As the saying goes, necessity is the mother of invention and I think local authorities have probably moved forward more in the last 12 months than they have in the last 10 years - because they've had to. One of the key challenges is around data, identifying vulnerable people who were shielding but doing that in a way that could be shared between organisations. I've seen a lot of authorities do things like use the unique property reference number from their housing service and then build on top of that data about health deprivation economics. It’s one of those challenges that the sector has tried to crack for years and years. How do we build data around a citizen or around the community so that we can target services in the most effective way? COVID-19 has sped up progress and made organisations work together to share that data. We now have single datasets in many places, that are for a specific purpose. We can now build on these to inform things like the joint strategic needs assessment and how we plan services for that population going forward. The next step is working with technology providers to understand how authorities can automate a lot of that data.
Another opportunity is how citizens engage with council services. Again, a lot of authorities have struggled over the years to channel shift, moving residents to interacting either with the website or to transact in simpler ways. The goal, to focus on human interaction with vulnerable people and those with complex needs, those that really need a person to talk to. But actually, managing that channel shift has been a real problem. It's not just about making sure the technologies in place, it's about making sure that we change human behaviour as well and provide a wide range of channels that suit citizens, whether that be web, text, conversational IVR, Messenger etc.
The final opportunity that we don't talk about a huge amount, probably because it is such a significant challenge, is how do we restructure local public services, like councils, to be more productive and deliver better citizen experiences. What does this mean for officers? What new skills will be needed? How do we fund the much needed transformation within local government when funding is already beyond tight?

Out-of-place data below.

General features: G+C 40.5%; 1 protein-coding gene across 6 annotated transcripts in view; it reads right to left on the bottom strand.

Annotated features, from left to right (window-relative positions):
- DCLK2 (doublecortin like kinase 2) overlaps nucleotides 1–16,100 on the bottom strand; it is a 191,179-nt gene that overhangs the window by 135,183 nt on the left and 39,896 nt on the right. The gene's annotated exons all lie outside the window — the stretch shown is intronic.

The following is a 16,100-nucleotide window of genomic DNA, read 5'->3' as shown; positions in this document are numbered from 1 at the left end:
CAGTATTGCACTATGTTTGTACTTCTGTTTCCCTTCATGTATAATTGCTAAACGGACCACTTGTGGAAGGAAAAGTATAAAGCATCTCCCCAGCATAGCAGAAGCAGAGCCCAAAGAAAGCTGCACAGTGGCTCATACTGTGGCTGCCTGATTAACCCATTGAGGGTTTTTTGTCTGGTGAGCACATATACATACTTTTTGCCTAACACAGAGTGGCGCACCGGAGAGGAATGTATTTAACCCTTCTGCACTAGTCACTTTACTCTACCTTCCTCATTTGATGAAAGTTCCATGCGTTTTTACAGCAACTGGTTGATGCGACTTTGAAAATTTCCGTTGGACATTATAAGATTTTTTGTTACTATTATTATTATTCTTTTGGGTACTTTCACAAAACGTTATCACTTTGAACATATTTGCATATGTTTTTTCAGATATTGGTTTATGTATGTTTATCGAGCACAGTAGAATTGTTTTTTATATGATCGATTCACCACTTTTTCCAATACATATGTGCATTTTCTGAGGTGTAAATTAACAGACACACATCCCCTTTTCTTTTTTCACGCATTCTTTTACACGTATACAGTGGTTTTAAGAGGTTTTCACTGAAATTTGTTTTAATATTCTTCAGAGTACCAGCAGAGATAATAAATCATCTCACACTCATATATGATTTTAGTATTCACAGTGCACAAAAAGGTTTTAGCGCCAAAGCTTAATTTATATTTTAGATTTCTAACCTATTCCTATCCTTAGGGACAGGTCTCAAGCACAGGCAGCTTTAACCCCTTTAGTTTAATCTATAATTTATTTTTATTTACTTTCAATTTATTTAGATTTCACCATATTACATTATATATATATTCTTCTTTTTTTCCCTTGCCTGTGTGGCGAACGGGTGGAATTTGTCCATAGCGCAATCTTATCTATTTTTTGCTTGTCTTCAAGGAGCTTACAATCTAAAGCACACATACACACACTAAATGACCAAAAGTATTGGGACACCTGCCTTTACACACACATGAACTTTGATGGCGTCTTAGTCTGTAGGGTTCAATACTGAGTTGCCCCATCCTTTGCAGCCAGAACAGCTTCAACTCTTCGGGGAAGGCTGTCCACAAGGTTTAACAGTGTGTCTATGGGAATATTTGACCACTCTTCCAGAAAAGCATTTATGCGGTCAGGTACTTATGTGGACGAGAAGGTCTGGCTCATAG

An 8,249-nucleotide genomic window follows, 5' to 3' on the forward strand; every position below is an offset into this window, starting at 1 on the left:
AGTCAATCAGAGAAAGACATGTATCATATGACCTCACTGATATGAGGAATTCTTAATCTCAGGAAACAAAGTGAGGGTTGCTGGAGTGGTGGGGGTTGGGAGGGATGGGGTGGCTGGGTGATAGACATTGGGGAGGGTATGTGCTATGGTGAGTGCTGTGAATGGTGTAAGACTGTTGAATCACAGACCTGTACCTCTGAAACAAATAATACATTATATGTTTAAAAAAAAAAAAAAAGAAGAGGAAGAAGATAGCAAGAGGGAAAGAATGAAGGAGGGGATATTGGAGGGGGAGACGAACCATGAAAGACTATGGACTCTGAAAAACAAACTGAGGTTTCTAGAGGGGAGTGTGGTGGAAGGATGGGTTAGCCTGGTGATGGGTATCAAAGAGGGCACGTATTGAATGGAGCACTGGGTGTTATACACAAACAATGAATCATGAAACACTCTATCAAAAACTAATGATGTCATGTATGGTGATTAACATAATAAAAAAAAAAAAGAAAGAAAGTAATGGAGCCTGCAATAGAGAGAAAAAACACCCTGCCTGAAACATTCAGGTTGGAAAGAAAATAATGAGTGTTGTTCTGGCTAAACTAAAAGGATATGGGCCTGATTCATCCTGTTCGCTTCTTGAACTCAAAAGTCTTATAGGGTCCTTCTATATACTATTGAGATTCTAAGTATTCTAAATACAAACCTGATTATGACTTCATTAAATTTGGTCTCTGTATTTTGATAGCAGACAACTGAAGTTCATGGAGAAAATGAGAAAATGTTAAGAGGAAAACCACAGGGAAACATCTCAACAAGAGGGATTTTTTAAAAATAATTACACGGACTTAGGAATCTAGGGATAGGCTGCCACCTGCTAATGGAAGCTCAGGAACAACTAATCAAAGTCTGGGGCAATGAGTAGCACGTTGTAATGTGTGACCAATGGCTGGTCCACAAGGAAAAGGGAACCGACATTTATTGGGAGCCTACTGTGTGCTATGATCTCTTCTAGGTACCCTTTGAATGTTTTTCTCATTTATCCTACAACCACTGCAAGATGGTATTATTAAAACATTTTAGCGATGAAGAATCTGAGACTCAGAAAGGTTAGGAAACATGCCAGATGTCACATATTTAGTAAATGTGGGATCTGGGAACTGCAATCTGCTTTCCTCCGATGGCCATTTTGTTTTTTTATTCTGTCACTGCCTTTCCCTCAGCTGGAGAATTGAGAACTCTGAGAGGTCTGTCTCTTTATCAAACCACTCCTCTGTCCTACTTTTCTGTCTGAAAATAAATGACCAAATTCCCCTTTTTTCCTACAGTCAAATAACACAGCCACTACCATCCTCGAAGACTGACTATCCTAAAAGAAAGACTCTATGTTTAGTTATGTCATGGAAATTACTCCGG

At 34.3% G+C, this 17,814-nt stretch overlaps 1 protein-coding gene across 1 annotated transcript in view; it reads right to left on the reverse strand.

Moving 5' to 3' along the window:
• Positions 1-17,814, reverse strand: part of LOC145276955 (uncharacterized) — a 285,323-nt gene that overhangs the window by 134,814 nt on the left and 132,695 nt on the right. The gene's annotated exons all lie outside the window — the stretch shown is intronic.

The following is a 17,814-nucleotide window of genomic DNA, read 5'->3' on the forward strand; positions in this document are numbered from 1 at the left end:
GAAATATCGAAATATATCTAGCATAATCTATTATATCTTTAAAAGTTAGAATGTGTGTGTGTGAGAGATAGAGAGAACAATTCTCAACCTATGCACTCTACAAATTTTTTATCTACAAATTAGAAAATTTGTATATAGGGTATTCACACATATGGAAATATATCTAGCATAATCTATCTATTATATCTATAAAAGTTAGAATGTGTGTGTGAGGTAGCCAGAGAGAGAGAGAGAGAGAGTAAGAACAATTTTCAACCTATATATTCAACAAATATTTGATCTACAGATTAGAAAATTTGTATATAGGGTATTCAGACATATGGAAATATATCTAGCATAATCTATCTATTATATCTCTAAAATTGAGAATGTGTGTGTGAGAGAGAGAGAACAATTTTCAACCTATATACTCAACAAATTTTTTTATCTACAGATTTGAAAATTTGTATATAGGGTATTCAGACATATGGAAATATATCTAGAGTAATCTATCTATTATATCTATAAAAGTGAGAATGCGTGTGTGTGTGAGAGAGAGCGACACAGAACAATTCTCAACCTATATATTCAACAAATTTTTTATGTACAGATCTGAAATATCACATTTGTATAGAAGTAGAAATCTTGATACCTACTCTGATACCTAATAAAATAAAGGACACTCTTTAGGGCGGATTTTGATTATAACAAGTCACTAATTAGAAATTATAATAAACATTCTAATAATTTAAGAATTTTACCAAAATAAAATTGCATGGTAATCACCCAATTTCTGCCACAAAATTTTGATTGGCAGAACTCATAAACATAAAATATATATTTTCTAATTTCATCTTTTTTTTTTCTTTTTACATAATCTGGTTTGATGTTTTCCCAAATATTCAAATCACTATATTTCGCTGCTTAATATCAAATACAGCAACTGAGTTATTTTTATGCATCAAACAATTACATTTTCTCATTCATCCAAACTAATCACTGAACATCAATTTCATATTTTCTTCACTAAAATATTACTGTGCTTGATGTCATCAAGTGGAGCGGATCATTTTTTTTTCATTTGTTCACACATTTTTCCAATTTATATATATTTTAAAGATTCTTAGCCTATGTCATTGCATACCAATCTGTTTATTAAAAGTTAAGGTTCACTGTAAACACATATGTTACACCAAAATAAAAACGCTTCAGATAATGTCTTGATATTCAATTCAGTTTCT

Georgina: It has been a year of change. How do we now maintain the pace of innovation we've seen, and what role can suppliers play in this?
Paul: The sector has been working at a tremendous pace for the last 18 months and people are burned out. Local public service providers need time to pause and think. It is important that we, as a sector, don’t revert to old patterns of delivery. Local authorities are central to place based services, they interact with other agencies like education, like health, like criminal justice and one of the real opportunities we've got now is for those agencies to come together and come up with a really clear vision for their place. If we can learn from the last year and a half and have that clear vision for place, it gives everybody something to aim for.
There's a real opportunity to start working smarter rather than harder. A lot of what we have done through the last 18 months has been for the first time. We've built new systems, we've put in place new ways of working. I think now is the time to take a bit of a step back and see how we optimise those. How do we use different ways of resolving problems? What technology can we use to actually help solve those problems? We need to make the most of the skills and passion we have in our front line and back office colleagues by using technology to free up their time so they can be deployed to best effect. We need to combine the technical expertise of suppliers with the deep local knowledge of councils and the third sector.
At Capita we have recognised that our customers in local public services need something different and made some significant changes to how we are structured, refocused on technology and bought our public-facing technology, software and sector operational teams into a single division. This will provide customers with a much more agile and nimble service, able to quickly respond to changing needs of citizens and those who serve them.
Georgina: As councils plan for recovery, reflect and rethink the future of local public services, what is your vision of the council of the future?
Well, I think you kind of touched on in the in the phrase ‘local public services’. My vision for the public sector has always been that the focus on outcomes drives organisations together. Whether it's data sharing or whether it's joining services together, or whether it's joining the delivery together into community-based teams or joining accommodation together so that things are co-located.
The future of local public services is one of integration and services coming together to deliver better outcomes for people rather than looking at services in isolation. Local authorities have and always will be absolutely central to that.